Eliminate flammable fuel/air vapors in fuel tanks on transport category aircraft. "The issue before us is totally unacceptable," said NTSB member Ellen Engleman-Conners. Specifically, the short-term recommendation issued nine years ago, to modify operations "to reduce the potential for fuel-air mixtures in the fuel tanks of transport category aircraft" was closed by the NTSB after it became apparent that the FAA would not act on it. This recommendation basically involved near term actions to reduce the temperature in center fuel tanks (such as by loading them with chilled fuel).
The NTSB also called for "design modifications such as nitrogen-inerting and insulation between heat-generating equipment and fuel tanks." In response to this recommendation, the FAA developed an inerting system using nitrogen- enriched air three years ago, but it took until Nov. 14 for the FAA to issue an NPRM suggesting that the system be deployed on new and existing airplanes with heated center wing tanks, about one-third of the fleet [this NPRM will be discussed in the next issue of ASW]. Airplanes without heated center wing tanks, i.e., without heat-generating air conditioning packs under the tanks, will not need to be inerted. This caveat applies to wing tanks as well, which avoids the issue that overheated or faulting fuel pumps can occur in any tank (the scenario involving the fuel tank explosion in a Phillipine Airlines B737 in 1990). It also ignores dangerous electrical arcing outside the tank, whose energy may find its way into a low-power circuit within the tank (the likely scenario regarding the center wing tank explosion on a TWA B747 in 1996).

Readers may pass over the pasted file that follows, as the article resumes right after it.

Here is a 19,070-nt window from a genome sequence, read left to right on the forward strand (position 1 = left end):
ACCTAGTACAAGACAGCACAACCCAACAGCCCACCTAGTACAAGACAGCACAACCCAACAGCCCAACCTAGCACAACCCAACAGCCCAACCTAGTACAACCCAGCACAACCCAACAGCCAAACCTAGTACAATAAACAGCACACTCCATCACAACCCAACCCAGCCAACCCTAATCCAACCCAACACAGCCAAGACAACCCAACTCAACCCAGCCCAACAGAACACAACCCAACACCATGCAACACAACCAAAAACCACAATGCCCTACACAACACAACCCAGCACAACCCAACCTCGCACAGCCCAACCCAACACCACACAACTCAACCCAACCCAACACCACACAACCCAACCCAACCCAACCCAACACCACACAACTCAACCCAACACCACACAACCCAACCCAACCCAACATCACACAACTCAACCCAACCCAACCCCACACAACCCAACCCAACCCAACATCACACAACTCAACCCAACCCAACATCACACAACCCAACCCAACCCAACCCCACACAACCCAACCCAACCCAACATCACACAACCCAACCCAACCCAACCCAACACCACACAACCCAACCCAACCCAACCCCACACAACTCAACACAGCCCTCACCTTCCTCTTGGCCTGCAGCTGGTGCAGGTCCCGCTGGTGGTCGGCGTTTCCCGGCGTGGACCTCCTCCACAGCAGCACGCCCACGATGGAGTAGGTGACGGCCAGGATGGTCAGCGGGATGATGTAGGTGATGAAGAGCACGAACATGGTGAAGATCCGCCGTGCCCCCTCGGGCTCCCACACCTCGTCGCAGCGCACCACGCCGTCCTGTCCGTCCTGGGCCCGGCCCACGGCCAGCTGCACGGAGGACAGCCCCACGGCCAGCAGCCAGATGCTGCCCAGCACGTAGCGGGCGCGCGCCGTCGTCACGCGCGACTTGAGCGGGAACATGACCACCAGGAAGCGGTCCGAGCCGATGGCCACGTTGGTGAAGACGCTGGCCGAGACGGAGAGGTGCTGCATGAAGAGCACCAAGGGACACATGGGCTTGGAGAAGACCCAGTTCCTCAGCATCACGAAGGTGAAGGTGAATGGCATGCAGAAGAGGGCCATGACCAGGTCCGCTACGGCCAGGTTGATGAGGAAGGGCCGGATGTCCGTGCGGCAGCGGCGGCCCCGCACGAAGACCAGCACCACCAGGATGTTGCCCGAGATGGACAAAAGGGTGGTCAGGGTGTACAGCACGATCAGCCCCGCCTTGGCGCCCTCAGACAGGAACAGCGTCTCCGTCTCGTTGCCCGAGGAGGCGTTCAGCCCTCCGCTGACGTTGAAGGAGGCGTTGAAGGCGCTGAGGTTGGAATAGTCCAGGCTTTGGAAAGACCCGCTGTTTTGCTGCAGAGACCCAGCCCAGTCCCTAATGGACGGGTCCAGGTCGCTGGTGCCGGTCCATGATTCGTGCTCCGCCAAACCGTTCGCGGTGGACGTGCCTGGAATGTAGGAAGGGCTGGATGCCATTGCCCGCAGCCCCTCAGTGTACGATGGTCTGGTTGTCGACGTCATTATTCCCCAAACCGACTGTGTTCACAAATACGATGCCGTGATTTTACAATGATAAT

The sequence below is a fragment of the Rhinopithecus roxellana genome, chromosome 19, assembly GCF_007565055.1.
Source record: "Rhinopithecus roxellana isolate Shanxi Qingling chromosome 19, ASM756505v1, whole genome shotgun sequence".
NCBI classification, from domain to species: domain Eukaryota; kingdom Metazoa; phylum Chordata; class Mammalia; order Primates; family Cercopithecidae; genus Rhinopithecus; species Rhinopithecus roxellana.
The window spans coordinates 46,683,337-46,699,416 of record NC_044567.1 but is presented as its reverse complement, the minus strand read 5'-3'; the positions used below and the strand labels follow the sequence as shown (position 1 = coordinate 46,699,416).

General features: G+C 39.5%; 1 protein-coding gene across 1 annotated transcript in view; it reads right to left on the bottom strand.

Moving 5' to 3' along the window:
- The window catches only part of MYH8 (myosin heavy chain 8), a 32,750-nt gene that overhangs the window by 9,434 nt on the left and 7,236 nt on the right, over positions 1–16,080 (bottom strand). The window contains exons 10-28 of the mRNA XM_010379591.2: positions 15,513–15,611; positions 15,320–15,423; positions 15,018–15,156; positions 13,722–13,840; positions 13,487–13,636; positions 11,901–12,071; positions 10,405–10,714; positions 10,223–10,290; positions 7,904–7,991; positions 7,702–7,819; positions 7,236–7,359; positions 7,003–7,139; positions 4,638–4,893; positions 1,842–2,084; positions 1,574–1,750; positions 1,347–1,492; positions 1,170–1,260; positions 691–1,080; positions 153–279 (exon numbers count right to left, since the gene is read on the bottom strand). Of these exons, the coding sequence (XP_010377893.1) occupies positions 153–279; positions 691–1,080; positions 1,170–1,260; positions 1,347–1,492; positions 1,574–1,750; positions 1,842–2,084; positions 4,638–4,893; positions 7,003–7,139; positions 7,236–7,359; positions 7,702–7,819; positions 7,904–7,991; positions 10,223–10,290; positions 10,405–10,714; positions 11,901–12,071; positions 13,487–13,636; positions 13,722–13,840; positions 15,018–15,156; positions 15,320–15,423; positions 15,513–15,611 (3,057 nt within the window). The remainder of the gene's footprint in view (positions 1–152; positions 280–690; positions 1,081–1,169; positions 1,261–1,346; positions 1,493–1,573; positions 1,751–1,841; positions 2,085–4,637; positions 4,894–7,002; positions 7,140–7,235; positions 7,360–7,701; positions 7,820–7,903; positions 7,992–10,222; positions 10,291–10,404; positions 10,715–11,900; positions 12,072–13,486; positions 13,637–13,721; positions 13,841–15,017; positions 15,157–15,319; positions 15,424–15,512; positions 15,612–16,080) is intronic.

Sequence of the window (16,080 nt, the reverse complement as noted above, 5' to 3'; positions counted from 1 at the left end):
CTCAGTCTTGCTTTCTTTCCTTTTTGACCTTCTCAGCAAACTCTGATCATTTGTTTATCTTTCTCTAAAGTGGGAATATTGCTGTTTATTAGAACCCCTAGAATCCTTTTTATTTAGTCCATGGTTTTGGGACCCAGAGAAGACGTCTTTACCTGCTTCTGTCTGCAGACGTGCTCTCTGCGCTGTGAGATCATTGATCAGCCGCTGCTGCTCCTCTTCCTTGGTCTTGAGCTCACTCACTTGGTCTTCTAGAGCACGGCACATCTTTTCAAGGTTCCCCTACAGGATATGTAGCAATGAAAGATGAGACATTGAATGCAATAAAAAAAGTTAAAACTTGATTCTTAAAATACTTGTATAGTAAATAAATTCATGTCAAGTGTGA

The NTSB's resident expert on fuel/air flammability, Bob Swaim, noted that the European Aviation Safety Agency (EASA) plans to mandate inerting as a production cut-in in 2008, but that does not include the Airbus A380, which does not feature a heated center wing tank, and no retrofit of inerting to the existing fleet is planned. "The EASA recommendation will cover 300-400 airplanes, and the safety board disagrees with the position taken on the A380," he noted.
Because the FAA took no action on the short-term recommendation, it was closed as unacceptable action.
Recommendation: complete rulemaking efforts to preclude the operation of transport-category airplanes with flammable fuel/air vapors in the fuel tanks on all aircraft. Status: "Open - Acceptable Response." The recommendation has a yellow color-coded timeliness classification, signifying that the response is acceptable but progressing too slowly.
Improve aviation audio and data recorders and require cockpit video recorders. The NTSB wants five things: (1) retrofit 30-minute cockpit voice recorders (CVRs) to 2-hour CVRs, (2) provide 10-minutes of independent back up power for recorders, (3) fit aircraft with fore and aft dual-redundant CVRs and flight data recorders (FDRs), (4) provide additional recorder parameters for the B737 to better discriminate between pilot control inputs and system flaws in the event of rudder reversals, and (5) equip aircraft with cockpit image recorders.
It's a lot, and so far the FAA has delivered very little. In February 2005 the FAA issued an NPRM calling for 2-hour CVRs to be retrofitted (see ASW, Feb. 28). However, the NPRM called for the 10-minutes of independent backup power to be installed only on new aircraft, and it did not call for dual redundant CVRs/FDRs.
Jim Cash, the NTSB's recorder expert, noted that the new Embraer EMB-190 and the Boeing B787 will have, or at least sport as options, both fore and aft recorders.
The FAA is now digesting comments submitted on the NPRM and is expected to issue a final rule in 2006.
The FAA has yet to issue requirements, proposed or otherwise, on B737 FDR parameters, although the FAA has not decreed that the rudder system redesign of the B737 meets the safety board's standard for "reliable redundancy."